Nail biter

Tennessee lawmakers take another whack at shielding teachers from TNReady test flubs

Tennessee lawmakers convene in a joint 2016 assembly at the State Capitol. The most recent General Assembly adjourned for the year on Wednesday.

An 11th-hour compromise by Tennessee lawmakers on the last day of their legislative session makes it so “no adverse action may be taken” against any student, teacher, school, or district based on results from this year’s bungled state standardized tests.

The vote was the legislature’s second TNReady-related action in the last week. The first gave districts options for lessening the impact of this year’s assessment on students’ final grades, and also prevented them from using the results for any decisions related to hiring, firing, or compensating teachers.

But concern that lawmakers hadn’t gone far enough led to Wednesday’s legislation after a day-long standoff over how best to address the testing glitches, most of them online but some on paper too.

House members initially sought to yank student growth scores from teachers’ evaluations and, at one point, even held the state’s $37.5 billion budget hostage for a second time in a week, refusing to send the approved spending plan to Gov. Bill Haslam until a resolution could be reached. That stance brought the legislature to a grinding halt on its final day.

Rep. Eddie Smith of Knoxville stands at the podium of the Tennessee House of Representatives on Wednesday as the chamber’s education leaders press for a bill to hold teachers harmless for this year’s TNReady scores.

“If you don’t understand — from the school district to the superintendents — that we want our teachers held harmless, then I’m sorry, you’re tone-deaf,” said Rep. Eddie Smith, a Knoxville Republican who led the charge in the House.

Haslam’s administration and leaders in the Senate sought to hold the line.

“We do know that teacher evaluations are key to the success of our children here in Tennessee,” said Sen. Dolores Gresham, chairwoman of the Senate Education Committee, during a legislative hearing earlier in the day.

In the end, both chambers approved another bill hashed out in a conference committee that said: “No adverse action may be taken against any student, teacher, school or [local education agency] based in whole or in part on student achievement data generated from the 2017-2018 TNReady assessments.”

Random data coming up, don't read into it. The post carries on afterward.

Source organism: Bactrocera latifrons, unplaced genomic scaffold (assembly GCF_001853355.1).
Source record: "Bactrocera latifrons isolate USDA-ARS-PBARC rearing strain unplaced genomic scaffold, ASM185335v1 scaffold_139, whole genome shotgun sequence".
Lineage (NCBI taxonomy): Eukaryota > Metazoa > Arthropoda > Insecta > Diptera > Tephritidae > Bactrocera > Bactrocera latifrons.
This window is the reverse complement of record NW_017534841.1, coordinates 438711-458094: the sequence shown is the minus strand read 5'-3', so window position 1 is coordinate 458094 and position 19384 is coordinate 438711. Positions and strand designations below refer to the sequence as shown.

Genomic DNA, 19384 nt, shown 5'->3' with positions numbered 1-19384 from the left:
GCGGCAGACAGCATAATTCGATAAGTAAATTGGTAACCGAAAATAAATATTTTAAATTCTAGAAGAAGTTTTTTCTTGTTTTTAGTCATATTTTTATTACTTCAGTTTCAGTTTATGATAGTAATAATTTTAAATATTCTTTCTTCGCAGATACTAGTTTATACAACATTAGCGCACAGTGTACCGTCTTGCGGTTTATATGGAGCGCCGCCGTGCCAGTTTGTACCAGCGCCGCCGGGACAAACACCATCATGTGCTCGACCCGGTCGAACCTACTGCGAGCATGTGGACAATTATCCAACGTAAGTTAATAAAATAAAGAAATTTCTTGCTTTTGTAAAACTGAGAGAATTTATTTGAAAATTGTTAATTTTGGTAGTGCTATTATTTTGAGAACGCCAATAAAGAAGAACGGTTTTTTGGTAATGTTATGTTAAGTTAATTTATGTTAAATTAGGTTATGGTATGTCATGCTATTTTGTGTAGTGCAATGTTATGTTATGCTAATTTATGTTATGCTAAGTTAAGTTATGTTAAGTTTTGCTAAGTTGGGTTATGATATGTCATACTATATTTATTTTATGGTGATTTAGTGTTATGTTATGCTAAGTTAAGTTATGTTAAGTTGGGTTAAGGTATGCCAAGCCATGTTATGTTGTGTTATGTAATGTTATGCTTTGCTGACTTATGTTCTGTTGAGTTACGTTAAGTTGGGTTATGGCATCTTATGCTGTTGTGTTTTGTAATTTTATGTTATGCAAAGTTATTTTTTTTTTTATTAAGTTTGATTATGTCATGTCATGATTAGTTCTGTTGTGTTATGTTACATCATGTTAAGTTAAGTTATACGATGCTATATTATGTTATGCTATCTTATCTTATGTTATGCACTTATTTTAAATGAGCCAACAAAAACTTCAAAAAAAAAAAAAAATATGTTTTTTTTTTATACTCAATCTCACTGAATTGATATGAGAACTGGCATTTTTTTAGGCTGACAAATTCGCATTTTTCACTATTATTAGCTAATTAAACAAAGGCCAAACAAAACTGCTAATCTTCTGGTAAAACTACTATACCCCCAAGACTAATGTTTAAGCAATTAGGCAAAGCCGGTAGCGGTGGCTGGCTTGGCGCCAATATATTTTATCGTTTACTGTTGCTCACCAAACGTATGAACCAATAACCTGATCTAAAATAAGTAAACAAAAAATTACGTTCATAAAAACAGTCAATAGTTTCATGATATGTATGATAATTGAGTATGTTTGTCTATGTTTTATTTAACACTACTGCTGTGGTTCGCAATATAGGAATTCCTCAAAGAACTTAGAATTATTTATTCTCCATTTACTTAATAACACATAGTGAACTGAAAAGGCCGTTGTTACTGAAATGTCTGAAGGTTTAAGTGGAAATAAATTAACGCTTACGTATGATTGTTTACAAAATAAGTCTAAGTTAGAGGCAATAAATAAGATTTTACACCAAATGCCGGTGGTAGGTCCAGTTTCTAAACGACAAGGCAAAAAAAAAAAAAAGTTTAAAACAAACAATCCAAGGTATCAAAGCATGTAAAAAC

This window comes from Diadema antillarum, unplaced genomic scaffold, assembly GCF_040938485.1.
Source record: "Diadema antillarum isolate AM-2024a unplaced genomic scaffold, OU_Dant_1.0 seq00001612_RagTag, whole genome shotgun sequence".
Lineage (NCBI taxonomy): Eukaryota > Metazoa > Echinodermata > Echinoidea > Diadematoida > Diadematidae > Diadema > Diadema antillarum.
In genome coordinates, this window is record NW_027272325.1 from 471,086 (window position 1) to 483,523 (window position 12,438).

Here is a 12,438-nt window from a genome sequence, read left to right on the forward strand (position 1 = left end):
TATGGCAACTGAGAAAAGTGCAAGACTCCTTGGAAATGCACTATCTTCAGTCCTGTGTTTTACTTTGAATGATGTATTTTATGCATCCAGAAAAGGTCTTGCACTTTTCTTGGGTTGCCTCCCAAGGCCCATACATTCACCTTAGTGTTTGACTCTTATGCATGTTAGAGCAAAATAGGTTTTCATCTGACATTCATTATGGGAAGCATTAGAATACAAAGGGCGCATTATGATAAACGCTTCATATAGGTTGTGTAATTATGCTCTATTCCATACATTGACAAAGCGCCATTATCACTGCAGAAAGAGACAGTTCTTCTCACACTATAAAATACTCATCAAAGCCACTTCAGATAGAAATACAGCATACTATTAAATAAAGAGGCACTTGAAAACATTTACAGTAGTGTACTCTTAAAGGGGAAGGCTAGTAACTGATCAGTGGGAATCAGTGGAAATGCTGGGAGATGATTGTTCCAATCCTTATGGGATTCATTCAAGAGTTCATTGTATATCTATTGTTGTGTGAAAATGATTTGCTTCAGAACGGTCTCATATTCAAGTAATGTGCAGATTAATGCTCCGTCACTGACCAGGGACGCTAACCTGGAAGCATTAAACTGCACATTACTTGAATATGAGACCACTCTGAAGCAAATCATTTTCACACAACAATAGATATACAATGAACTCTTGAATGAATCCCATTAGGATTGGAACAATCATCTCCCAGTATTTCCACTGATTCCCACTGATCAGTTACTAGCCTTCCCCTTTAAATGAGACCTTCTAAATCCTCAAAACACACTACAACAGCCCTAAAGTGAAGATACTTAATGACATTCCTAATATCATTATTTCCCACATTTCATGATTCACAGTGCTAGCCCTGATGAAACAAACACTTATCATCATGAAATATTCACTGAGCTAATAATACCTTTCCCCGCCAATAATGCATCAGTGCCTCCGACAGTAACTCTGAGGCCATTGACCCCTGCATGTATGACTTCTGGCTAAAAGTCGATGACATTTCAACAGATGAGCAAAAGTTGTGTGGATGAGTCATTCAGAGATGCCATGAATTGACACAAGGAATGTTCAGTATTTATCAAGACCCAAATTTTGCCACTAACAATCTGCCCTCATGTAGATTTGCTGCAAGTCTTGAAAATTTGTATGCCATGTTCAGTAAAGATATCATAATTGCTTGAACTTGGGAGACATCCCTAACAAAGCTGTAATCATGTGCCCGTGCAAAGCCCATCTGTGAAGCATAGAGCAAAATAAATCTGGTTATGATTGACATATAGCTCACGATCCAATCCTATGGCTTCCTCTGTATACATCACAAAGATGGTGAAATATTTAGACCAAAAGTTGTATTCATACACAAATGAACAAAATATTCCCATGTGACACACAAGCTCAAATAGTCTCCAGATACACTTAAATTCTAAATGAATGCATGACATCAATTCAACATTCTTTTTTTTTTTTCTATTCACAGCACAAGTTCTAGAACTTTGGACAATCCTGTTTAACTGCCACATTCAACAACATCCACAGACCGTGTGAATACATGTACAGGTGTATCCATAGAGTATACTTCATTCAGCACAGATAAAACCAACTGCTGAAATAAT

The bill went on to say that an “adverse action” would include identifying a school as a “priority school” in Tennessee’s bottom 5 percent, the starting point for state intervention.

“It ain’t perfect. But it is an absolute huge step forward,” said Rep. William Lamberth, a Republican from Cottontown, in explaining his vote for the compromise.

Rep. Bo Mitchell of Nashville questioned why the House was blinking in the standoff, but Rep. Craig Fitzhugh of Ripley said the bigger goal was to clear up any ambiguity.

“This body made it abundantly clear that no adverse action can happen. It’s that simple,” Fitzhugh said.

However, it’s still uncertain what the bill means for how test data is used in teacher evaluations. Earlier Wednesday, the state Department of Education was still working through the legislature’s order from last week to figure out those impacts.

"This body made it abundantly clear that no adverse action can happen. It’s that simple."Rep. Craig Fitzhugh, D-Ripley

Teachers groups were appreciative of the final bill, though.

“We have worked closely with legislators to advocate for further measures to protect teachers,” said Professional Educators of Tennessee COO Audrey Shores. “We are pleased that legislators unanimously provided that students, educators or schools will not be held responsible for unreliable results from the failures of the TNReady online assessment platform this year.”

The Tennessee Education Association tweeted that the legislation covers all laws, rules, and policies and promised to be “watching it like a hawk” to see that the legislature’s intent is followed.